The grand jury has been hearing testimony in secret since at least September, and a number of witnesses have been granted immunity, according to defense attorneys familiar with the general outlines of the investigation.
Neither the U.S. Attorney’s Office nor the FBI would confirm or deny the existence of the latest investigation.
But the Journal has learned that one area under scrutiny is whether money from campaign supporters was used to settle a threatened lawsuit against Richardson in the fall of 2007 by a woman who formerly worked in state government.
If money from supporters was used in that way, the investigation would seek to determine who raised it, how it was tied to the Richardson campaign and how it was paid to the woman.
Several people familiar with some aspects of the investigation have mentioned similarities to pending criminal charges against former presidential candidate John Edwards on allegations that his campaign supporters paid to shield the candidate from a public scandal.
The legal issue is whether the money constituted a de facto campaign contribution made in furtherance of the candidate’s bid for federal office.
In the Edwards case, the charges involve both the fact that the alleged contributions exceeded the $2,300 federal limit and the fact they were not reported.
In the grand jury investigation in Albuquerque, contributors with varying degrees of business with the state during the Richardson administrations (2003-2010) have been called to testify, as have officials of his bid for the 2008 Democratic presidential nomination.
In the fall of 2007, there were meetings between campaign officials and members of Richardson’s inner circle about how to raise money to resolve the threatened litigation before it became public. It was settled before the end of 2007.
According to private attorneys familiar with the investigation, the probe involves several other matters tied together by potential election law violations, including possible coordination between so-called “soft money” from political action committees and the campaign.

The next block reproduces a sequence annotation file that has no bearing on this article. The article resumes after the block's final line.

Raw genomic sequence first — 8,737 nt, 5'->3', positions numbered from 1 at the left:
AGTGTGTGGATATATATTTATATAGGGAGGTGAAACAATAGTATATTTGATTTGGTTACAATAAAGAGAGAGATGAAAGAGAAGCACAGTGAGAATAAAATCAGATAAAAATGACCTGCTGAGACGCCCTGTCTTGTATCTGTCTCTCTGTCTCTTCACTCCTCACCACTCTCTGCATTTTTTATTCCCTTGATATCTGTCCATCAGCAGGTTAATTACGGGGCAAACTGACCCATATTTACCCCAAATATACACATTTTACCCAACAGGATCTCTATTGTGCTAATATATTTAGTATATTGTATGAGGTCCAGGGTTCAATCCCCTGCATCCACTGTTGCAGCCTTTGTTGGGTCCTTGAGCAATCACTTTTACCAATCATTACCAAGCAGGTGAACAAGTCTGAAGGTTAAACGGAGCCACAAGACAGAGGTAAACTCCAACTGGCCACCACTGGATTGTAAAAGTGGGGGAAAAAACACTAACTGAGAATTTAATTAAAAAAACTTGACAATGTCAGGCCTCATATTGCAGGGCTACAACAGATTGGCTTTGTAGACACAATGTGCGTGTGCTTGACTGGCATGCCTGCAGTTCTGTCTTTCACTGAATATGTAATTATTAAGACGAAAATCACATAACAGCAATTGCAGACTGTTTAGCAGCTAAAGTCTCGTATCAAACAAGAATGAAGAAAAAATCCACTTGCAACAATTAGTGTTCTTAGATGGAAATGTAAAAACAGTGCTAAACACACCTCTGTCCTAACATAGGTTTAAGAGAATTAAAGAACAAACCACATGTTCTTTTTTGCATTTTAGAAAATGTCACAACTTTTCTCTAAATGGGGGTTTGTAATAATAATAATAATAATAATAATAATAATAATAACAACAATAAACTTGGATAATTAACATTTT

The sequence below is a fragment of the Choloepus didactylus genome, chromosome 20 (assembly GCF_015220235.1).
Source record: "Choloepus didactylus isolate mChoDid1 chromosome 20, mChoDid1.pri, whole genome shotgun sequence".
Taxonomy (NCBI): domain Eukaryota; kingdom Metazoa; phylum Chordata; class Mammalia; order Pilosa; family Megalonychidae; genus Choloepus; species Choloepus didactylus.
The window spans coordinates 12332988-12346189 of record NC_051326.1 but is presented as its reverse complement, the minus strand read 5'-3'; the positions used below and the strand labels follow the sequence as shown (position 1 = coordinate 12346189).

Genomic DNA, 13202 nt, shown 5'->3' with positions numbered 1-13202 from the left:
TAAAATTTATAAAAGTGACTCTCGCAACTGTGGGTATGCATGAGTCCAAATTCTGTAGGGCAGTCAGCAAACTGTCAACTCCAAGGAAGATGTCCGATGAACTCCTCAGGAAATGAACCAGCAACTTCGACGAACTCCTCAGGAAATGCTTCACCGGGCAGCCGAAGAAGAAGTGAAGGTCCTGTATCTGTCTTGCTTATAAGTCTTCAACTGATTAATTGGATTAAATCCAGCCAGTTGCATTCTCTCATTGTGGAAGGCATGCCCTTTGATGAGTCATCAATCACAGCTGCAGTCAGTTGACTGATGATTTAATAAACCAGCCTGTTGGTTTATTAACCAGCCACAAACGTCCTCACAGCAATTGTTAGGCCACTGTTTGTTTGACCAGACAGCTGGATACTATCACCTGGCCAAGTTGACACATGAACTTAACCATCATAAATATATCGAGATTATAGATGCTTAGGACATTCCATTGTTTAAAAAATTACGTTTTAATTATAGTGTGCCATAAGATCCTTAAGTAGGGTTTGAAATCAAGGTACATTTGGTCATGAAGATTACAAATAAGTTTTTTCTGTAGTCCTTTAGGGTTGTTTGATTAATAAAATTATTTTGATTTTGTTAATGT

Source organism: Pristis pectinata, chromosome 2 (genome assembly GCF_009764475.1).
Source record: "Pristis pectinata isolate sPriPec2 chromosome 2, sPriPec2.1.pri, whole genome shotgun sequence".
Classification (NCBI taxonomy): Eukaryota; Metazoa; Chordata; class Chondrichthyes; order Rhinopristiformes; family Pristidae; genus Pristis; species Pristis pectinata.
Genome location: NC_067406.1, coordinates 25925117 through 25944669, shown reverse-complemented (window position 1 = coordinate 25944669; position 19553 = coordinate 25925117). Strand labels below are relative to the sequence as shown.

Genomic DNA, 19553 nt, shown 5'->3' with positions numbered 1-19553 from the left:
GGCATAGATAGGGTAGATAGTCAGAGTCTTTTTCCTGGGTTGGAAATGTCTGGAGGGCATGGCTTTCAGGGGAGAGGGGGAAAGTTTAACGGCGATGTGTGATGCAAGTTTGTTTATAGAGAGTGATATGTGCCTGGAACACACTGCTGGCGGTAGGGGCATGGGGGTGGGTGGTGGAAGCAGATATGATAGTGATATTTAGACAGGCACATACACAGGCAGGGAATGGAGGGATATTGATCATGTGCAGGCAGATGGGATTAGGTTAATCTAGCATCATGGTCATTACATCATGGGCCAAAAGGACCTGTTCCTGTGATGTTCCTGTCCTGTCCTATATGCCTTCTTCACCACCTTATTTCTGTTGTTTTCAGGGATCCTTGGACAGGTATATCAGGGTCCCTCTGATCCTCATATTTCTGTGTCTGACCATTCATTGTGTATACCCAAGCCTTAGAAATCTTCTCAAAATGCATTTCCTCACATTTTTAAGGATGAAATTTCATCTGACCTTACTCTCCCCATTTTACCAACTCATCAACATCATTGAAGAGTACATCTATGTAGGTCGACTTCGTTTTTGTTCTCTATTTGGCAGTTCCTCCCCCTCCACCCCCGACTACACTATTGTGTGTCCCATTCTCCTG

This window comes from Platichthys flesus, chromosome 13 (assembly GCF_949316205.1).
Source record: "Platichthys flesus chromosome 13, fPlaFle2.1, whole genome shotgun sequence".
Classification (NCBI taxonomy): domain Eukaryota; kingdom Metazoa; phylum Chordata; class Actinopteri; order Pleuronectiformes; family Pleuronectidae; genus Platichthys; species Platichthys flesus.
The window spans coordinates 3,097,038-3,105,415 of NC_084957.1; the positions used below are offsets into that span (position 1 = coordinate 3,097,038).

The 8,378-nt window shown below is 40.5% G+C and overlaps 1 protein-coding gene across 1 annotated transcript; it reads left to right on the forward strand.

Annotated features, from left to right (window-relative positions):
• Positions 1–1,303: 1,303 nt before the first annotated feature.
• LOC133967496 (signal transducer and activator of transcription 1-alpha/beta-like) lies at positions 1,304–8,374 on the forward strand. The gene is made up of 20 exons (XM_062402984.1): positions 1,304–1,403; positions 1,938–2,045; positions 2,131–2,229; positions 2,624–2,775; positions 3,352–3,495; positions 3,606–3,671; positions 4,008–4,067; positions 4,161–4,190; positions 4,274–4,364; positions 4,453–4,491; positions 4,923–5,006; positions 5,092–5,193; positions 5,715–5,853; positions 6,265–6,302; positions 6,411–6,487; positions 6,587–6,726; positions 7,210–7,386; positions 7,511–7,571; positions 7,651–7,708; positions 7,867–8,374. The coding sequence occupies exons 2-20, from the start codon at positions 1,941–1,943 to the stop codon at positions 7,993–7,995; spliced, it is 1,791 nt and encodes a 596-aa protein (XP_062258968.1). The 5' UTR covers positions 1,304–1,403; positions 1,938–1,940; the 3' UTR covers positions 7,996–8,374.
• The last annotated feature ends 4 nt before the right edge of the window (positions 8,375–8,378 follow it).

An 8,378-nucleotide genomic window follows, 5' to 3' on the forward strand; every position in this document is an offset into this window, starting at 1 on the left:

Richardson spent much of 2007 raising money for his presidential run in the Democratic Party primaries and bowed out in January 2008 after disappointing results in the Iowa caucuses and the New Hampshire primary.
He later endorsed President Barack Obama and was nominated for a Cabinet post as commerce secretary.
Richardson withdrew his name in early 2009 because of a different grand jury investigation that later ended without returning indictments.
However, the U.S. attorney wrote a letter to defense lawyers saying the Richardson administration had corrupted the state procurement process and that the lack of an indictment in the case should not be interpreted as exoneration.
A Richardson spokesman at that time dismissed that characterization as sour grapes. A spokesman did not return an e-mail request for comment on the latest investigation.
This makes at least the fourth grand jury that has investigated Richardson, or his administration, or his campaign, since 2008. Two were completed without returning indictments, and the third – involving state investments – has been pending for more than two years.
— This article appeared on page A1 of the Albuquerque Journal